This good-natured musical comedy features impressively straight-faced performances and/or attractive singing from an array of stars including those named as well as Bonnie Langford, Jessica Martin and Lisa Sadovy.
Fumed Oak is a family drama, accurately subtitled "an unpleasant comedy", centring on Anthony Newley's henpecked Henry Gow. You would not think so to start with, as for around ten minutes he utters not a word.
However, when your mother-in-law is Joan Sims in a hat adorned with half a pound of cherries; and your nagging wife is played by Miss Collins doing a splendid bit of character acting, it may not be so easy to get a word in edgeways.
The family is completed by a spotty, snivelling daughter, Prudence Oliver playing the part of adenoidal Elsie, so that poor Henry is sadly beaten down by three generations of feminine disrespect.
Finally, this wormy cross between a bank clerk and Neville Chamberlain turns, to great dramatic and comic effect.
His speech of denunciation might well act as a model for any man who has never had the courage to tell a house full of women what he feels about them.
By the end, despite their dreadfulness, one almost feels sorry for the trio that have persecuted the poor bloke for the last fifteen years - but not quite.
Ways and Means
This silly comedy set in Cannes just after the war features Toby and Stella Cartwright played by John Standing and Miss Collins. They personify the idle rich, billeted on their wealthy but generous friend Olive (Siân Phillips) and frittering away money as if it was going out of fashion.
They spend practically the whole play lying in bed saying "what are we going to do?" rather than actually doing anything. Their financial position is dire, with a significant negative balance owed to a collection of friends idiotic enough to make advances to them.
Their first solution of asking Nanny (Miriam Margolyes) to pawn their last assets for a couple of darts at the roulette table has the most predictable of outcomes.
It is only when Tony Slattery, playing a Romeo chauffeur-turned-burglar, bursts into their bedroom that a resolution offers itself. This is reasonably ingenious and allows a trussed up Miss Collins, financially solvent once again, to flash her eyes at the handsome young man with tedious regularity.
With dreadfully unsubtle acting and intrusive canned laughter that might even be genuine, apart from the twist in the tale, this half hour is far from a highlight of the series.
This is the playlet that made Tonight at 8.30 famous. It eventually became extended on the silver screen as Brief Encounter.
In this version, directed immaculately by Sydney Lotterby, the tales of the three sets of lovers are well balanced to create a bittersweet mixture of comedy and unbearable pathos.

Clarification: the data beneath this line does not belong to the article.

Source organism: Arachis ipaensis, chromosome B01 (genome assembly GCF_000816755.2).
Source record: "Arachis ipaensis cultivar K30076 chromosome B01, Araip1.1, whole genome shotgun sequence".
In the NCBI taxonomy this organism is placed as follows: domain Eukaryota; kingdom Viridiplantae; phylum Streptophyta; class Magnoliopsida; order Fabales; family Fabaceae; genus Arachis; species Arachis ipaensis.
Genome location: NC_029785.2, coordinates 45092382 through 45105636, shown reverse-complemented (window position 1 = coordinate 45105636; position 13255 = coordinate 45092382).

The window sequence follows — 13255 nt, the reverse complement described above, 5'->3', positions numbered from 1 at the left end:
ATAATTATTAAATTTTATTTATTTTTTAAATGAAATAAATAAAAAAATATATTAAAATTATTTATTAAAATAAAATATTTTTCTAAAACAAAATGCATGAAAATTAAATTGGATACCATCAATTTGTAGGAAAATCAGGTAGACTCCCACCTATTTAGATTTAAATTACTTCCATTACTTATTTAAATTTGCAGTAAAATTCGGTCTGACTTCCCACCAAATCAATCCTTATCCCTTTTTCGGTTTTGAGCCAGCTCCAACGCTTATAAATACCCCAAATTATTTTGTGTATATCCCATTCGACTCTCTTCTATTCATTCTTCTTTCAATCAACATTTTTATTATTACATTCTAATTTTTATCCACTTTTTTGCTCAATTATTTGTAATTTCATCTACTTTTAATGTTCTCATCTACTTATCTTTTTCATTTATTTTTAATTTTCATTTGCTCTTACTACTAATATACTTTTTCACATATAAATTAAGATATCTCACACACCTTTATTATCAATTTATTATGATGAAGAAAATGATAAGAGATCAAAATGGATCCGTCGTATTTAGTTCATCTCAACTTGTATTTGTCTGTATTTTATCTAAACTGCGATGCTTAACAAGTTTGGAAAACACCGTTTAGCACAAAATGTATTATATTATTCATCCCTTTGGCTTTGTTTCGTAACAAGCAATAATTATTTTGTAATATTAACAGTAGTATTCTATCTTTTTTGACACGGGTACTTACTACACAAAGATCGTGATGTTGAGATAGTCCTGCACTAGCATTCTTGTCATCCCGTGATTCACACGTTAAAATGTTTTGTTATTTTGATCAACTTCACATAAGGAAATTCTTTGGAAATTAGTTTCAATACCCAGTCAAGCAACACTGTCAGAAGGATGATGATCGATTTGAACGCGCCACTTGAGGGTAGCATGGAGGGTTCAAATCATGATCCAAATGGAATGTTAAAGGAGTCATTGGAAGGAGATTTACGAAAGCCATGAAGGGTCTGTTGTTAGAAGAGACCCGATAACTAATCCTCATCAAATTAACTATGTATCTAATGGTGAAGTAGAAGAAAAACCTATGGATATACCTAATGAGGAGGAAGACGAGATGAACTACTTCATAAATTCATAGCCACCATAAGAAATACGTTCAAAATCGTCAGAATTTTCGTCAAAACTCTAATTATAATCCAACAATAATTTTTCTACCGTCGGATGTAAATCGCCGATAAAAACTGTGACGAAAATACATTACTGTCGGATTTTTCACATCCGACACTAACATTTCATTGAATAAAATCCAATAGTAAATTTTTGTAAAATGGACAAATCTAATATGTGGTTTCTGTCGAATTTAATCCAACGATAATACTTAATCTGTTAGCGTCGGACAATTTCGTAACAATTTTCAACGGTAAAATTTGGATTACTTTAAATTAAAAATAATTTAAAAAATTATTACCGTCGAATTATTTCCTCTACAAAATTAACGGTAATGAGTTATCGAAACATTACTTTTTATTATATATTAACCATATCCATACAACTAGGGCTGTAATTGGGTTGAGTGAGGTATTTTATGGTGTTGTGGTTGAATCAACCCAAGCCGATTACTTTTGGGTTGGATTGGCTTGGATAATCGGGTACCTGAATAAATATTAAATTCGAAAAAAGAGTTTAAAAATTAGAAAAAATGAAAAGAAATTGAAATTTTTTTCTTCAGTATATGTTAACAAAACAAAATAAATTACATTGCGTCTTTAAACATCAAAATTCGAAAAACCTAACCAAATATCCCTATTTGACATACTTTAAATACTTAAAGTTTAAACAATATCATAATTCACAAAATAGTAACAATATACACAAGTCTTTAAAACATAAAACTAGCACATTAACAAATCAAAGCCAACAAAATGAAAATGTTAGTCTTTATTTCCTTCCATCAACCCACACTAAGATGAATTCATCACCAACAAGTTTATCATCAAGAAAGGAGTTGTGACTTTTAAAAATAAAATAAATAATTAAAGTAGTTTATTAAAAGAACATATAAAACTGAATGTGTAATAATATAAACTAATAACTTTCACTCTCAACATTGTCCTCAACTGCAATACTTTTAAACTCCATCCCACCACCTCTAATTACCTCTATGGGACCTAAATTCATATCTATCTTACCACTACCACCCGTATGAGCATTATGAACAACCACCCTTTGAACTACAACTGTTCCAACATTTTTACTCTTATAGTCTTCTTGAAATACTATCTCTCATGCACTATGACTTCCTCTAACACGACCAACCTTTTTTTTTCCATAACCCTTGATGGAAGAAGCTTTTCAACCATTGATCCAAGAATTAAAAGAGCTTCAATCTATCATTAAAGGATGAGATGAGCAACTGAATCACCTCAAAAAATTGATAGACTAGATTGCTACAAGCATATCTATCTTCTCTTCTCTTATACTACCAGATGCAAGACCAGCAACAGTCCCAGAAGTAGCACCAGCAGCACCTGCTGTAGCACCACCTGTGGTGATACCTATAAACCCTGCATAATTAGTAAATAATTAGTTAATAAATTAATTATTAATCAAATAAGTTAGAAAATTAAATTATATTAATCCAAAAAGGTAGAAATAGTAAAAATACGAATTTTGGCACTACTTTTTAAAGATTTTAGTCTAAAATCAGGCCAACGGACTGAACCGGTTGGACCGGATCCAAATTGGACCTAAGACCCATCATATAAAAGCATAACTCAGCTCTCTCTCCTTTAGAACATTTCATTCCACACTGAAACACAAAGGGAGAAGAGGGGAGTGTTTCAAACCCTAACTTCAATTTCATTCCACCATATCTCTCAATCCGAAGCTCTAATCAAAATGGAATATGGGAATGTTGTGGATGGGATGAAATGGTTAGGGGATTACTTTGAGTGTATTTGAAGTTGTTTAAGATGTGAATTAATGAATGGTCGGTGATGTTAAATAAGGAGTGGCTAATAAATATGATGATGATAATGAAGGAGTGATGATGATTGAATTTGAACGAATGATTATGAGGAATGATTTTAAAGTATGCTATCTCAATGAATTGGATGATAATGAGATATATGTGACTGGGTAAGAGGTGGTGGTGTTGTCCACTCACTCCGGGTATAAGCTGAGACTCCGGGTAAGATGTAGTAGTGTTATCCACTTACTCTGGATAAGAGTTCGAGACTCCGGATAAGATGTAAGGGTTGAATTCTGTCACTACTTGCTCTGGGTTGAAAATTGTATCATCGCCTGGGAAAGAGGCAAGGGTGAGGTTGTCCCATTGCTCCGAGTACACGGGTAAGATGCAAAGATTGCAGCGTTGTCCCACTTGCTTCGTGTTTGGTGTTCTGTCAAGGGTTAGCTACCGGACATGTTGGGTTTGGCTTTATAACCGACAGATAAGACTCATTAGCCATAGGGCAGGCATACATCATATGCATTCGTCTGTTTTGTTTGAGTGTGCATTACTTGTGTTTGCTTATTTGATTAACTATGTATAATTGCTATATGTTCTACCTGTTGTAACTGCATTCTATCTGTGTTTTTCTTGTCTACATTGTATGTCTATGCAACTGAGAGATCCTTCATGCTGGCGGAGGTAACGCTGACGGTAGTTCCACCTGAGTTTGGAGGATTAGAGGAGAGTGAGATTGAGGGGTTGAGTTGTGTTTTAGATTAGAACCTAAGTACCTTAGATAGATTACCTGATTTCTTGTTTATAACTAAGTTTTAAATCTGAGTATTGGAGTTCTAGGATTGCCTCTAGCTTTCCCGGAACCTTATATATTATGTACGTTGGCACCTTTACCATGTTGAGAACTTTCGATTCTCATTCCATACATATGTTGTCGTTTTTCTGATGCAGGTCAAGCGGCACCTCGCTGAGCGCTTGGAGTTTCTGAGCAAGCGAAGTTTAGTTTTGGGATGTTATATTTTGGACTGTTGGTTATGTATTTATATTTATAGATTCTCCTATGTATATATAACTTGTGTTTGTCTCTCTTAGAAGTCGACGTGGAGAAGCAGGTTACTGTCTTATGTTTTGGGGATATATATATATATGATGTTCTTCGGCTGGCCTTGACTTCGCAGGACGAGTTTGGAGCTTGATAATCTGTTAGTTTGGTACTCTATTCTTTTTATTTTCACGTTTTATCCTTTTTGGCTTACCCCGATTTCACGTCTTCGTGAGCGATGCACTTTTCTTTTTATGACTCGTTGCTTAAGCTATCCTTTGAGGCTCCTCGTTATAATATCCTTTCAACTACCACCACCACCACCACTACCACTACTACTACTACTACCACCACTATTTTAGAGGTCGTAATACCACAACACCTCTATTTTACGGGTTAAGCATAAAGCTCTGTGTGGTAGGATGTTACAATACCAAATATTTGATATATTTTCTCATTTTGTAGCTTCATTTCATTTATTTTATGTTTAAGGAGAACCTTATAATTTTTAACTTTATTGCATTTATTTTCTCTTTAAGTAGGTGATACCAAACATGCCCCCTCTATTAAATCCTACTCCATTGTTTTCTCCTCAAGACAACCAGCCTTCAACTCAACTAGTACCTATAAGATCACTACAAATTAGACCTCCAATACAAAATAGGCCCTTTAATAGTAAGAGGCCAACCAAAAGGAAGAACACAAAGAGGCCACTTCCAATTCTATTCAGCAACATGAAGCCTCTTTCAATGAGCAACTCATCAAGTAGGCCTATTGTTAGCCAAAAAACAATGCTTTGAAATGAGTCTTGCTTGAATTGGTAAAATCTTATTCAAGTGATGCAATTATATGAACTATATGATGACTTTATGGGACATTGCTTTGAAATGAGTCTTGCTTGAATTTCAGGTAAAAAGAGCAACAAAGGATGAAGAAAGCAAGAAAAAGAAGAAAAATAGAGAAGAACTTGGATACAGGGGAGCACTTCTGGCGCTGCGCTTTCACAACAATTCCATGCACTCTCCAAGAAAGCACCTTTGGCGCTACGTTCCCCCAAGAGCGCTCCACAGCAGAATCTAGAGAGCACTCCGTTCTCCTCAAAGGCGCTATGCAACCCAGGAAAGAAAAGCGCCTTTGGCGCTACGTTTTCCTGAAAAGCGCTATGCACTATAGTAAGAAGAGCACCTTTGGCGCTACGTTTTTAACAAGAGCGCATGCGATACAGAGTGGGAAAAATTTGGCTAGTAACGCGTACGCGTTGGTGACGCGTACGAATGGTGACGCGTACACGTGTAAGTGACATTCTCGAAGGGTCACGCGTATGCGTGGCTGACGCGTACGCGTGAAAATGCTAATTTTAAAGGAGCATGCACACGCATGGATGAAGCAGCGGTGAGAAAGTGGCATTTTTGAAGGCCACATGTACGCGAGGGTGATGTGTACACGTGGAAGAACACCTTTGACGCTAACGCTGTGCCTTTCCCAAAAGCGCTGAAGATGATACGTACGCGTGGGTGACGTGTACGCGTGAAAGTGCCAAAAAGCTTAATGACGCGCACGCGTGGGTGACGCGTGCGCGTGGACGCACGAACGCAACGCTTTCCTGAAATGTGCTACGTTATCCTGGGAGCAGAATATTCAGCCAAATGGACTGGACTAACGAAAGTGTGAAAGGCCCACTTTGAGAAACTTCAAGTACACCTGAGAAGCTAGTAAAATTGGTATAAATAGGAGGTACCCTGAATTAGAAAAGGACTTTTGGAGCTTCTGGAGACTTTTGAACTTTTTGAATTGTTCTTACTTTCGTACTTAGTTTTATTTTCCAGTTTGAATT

The parts of Laura Jesson and Dr Alec Harvey, played by Celia Johnson and Trevor Howard in the movie, are created here by Jane Asher and John Alderton, both of whom acquit themselves very well.
Their poignant tale of forbidden love is counterpointed by two comic gems. Joan Collins and Norman Rossington play the fifty-something manageress of the station cafeteria in which the stories are played out and the station porter who takes a shine to her. Myrtle is unjustifiably proud, while on this occasion, Albert does a fine impression of Bill Owen in Last of the Summer Wine.
The final pairing, representing unbridled young love, are portrayed by Diane Langton and Steve Nicolson as something out of a saucy, seaside postcard.
If there are questions over the quality of some of the pieces in this series, this Still Life is so good that it should make viewers forgive other excesses.
The last play in the sequence features Simon Williams and Miss Collins as Simon and Vicky Goforth. After five years of marriage, it looks as if their relationship is on the rocks, thanks to the husband's relationship with Carrie Ellis' Sybil and his wife's more innocent liaison with Michael (Robert Meadmore).
After a sad discussion with Jean Anderson (playing her Aunt Martha) and a large dose of sleeping tablets, Simon suggests divorce and Vicky falls into a troubled sleep.
What had appeared a soapy melodrama suddenly transforms into a frenetic dream sequence with musical accompaniment to the attractive singing of Carrie Ellis and Robert Meadmore.
Inevitably, and appropriately for the ending to this eclectic mix, once Vicky awakes, the couple is reconciled and will inevitably live happily ever after.
Reviewer: Philip Fisher